The Tennessee Board of Regents announced that the three-year grant will come in cash and technical assistance from the Lumina Foundation for Education and in partnership with Complete College America.

Education officials say the grant supports the state’s higher education reform efforts that help students finish a degree in two years from a community college and in four years from a university

The grant will help the state’s community colleges and the Regents’ six universities create so-called “Guided Pathways to Success” programs. The programs are clearly sequenced degree plans that help students understand the best and shortest paths to get them to graduation. .

  • Nearly 1,000 Show Up at Miss. Jobs Session

MAYHEW, Miss. (AP) — The chance to learn what will be needed to get one of 500 jobs expected at a tire plant under construction in West Point brought nearly 1,000 people to East Mississippi Community College’s Golden Triangle campus in Mayhew.

Yokohama Tire Manufacturing state President Tad Yamamoto told potential applicants on Saturday that hiring will start next year.

Applicants must have a high school diploma or GED certificate and two certifications available through the community college.

The college’s head of workforce and community services, Raj Shaunak, says Yokohama Tire is likely to have at least 5,000 applicants for the first 500 jobs.

  • College Shares in Paid Bike-Sharing System in Austin

AUSTIN, Texas (AP) — Efforts by one Central Texas city to go green have led to a pay-to-ride bicycle-sharing program.

The B-Cycle project in Austin began with 11 bicycle stations mainly in the downtown area. More than 100 three-speed bicycles are available for rental.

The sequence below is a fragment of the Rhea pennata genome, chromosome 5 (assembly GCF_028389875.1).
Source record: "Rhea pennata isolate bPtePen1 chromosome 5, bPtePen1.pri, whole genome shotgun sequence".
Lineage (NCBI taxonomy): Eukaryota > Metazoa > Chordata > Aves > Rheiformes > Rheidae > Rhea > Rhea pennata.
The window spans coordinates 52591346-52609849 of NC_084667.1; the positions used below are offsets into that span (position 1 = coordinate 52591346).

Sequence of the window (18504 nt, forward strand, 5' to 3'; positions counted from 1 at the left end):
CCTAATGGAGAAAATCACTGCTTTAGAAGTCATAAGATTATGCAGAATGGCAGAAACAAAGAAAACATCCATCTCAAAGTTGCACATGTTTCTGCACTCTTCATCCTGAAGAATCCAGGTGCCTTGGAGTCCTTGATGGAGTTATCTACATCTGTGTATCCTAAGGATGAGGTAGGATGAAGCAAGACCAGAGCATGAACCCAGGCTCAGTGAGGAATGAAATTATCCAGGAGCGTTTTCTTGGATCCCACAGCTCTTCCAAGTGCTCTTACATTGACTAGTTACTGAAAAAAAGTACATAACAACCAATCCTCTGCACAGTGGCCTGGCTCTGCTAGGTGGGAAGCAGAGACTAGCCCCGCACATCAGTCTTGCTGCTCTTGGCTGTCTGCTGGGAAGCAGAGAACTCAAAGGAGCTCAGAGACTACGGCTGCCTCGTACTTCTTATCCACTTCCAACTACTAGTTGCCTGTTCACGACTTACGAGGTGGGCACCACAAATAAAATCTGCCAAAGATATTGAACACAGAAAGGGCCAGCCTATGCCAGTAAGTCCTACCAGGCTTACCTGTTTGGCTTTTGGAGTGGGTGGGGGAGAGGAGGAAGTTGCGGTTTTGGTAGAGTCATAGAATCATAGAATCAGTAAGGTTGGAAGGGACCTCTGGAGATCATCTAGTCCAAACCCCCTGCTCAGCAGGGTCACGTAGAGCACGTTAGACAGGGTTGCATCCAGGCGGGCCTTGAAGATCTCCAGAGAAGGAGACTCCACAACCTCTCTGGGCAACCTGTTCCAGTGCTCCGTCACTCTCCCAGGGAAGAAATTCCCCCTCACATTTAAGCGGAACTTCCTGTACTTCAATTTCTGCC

All of the cycles from the nonprofit Bike Share for Austin are red.

The environmentally friendly project is sponsored by a number of groups, including Austin Community College and the Downtown Austin Alliance.

Annual memberships cost $80. Others can use a credit card to access the system, choose a bicycle, pull it out of the dock and ride. The cycle can be checked back at any of the stations. There’s no charge for the first 30 minutes. A 24-hour pass costs $8.

  • Ky. University Extends Reach In Recruitment

BOWLING GREEN, Ky. (AP) — Western Kentucky University is extending its gaze and reach far and wide in a quest for new students.

The university in Bowling Green recently purchased 83,000 names from ACT, a national student testing service, and about half of those students will be targeted right away with direct mail promotion

Chief Marketing Officer Stacey Biggs said the new advertising campaign slogan is “It is all within my reach.”

The campaign augments other student recruitment efforts, including dual enrollment agreements with colleges in the Kentucky Community and Technical College System and agreements out of state in Indiana through WKU-Owensboro and Volunteer State Community College in Gallatin, Tenn.

Purchasing the names is a new strategy for WKU. The university paid $29,000 for the ACT names, about 38 cents a name

  • Ivy Tech Board Notices Called ‘Poor Practice’

SOUTH BEND, Ind. (AP) — Ivy Tech Community College officials say it won’t change its notices of private Board of Trustees meetings despite criticism from the state’s public access counselor.

Access counselor Luke Britt said in an informal opinion that Ivy Tech was using a “poor practice” by issuing notices of executive sessions stating trustees will discuss “some of or all” of many subjects.

Britt says the public has an interest in which what issues the board is discussing in private and that its notice doesn’t meet the “spirit of transparency.”

Britt was responding to a request filed by the South Bend Tribune.